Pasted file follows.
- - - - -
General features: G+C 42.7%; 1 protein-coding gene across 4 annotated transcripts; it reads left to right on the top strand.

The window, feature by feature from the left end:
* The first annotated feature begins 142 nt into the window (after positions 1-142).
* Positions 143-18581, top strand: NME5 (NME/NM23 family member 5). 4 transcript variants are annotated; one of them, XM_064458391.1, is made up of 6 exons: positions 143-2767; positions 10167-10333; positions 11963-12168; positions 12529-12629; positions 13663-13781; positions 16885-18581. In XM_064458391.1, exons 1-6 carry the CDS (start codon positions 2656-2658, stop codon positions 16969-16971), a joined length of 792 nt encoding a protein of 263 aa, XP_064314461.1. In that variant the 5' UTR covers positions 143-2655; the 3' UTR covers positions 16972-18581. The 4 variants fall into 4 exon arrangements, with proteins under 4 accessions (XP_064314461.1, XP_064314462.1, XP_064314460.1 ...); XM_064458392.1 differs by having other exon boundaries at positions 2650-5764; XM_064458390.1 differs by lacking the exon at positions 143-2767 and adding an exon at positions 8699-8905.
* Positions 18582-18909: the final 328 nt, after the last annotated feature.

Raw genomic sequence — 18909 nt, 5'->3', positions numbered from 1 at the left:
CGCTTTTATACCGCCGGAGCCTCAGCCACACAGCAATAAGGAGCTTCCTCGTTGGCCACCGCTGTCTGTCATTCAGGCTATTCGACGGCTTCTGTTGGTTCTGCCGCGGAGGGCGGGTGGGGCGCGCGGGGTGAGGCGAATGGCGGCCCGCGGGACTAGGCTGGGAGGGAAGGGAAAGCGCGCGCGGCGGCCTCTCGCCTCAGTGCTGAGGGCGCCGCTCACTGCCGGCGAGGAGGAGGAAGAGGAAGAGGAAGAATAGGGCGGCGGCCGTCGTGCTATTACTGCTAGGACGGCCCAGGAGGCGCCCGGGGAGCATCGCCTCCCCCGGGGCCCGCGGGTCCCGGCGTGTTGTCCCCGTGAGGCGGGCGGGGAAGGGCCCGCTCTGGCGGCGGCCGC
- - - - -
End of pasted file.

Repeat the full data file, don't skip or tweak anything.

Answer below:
General features: G+C 42.7%; 1 protein-coding gene across 4 annotated transcripts; it reads left to right on the top strand.

The window, feature by feature from the left end:
* The first annotated feature begins 142 nt into the window (after positions 1-142).
* Positions 143-18581, top strand: NME5 (NME/NM23 family member 5). 4 transcript variants are annotated; one of them, XM_064458391.1, is made up of 6 exons: positions 143-2767; positions 10167-10333; positions 11963-12168; positions 12529-12629; positions 13663-13781; positions 16885-18581. In XM_064458391.1, exons 1-6 carry the CDS (start codon positions 2656-2658, stop codon positions 16969-16971), a joined length of 792 nt encoding a protein of 263 aa, XP_064314461.1. In that variant the 5' UTR covers positions 143-2655; the 3' UTR covers positions 16972-18581. The 4 variants fall into 4 exon arrangements, with proteins under 4 accessions (XP_064314461.1, XP_064314462.1, XP_064314460.1 ...); XM_064458392.1 differs by having other exon boundaries at positions 2650-5764; XM_064458390.1 differs by lacking the exon at positions 143-2767 and adding an exon at positions 8699-8905.
* Positions 18582-18909: the final 328 nt, after the last annotated feature.

Raw genomic sequence — 18909 nt, 5'->3', positions numbered from 1 at the left:
CGCTTTTATACCGCCGGAGCCTCAGCCACACAGCAATAAGGAGCTTCCTCGTTGGCCACCGCTGTCTGTCATTCAGGCTATTCGACGGCTTCTGTTGGTTCTGCCGCGGAGGGCGGGTGGGGCGCGCGGGGTGAGGCGAATGGCGGCCCGCGGGACTAGGCTGGGAGGGAAGGGAAAGCGCGCGCGGCGGCCTCTCGCCTCAGTGCTGAGGGCGCCGCTCACTGCCGGCGAGGAGGAGGAAGAGGAAGAGGAAGAATAGGGCGGCGGCCGTCGTGCTATTACTGCTAGGACGGCCCAGGAGGCGCCCGGGGAGCATCGCCTCCCCCGGGGCCCGCGGGTCCCGGCGTGTTGTCCCCGTGAGGCGGGCGGGGAAGGGCCCGCTCTGGCGGCGGCCGC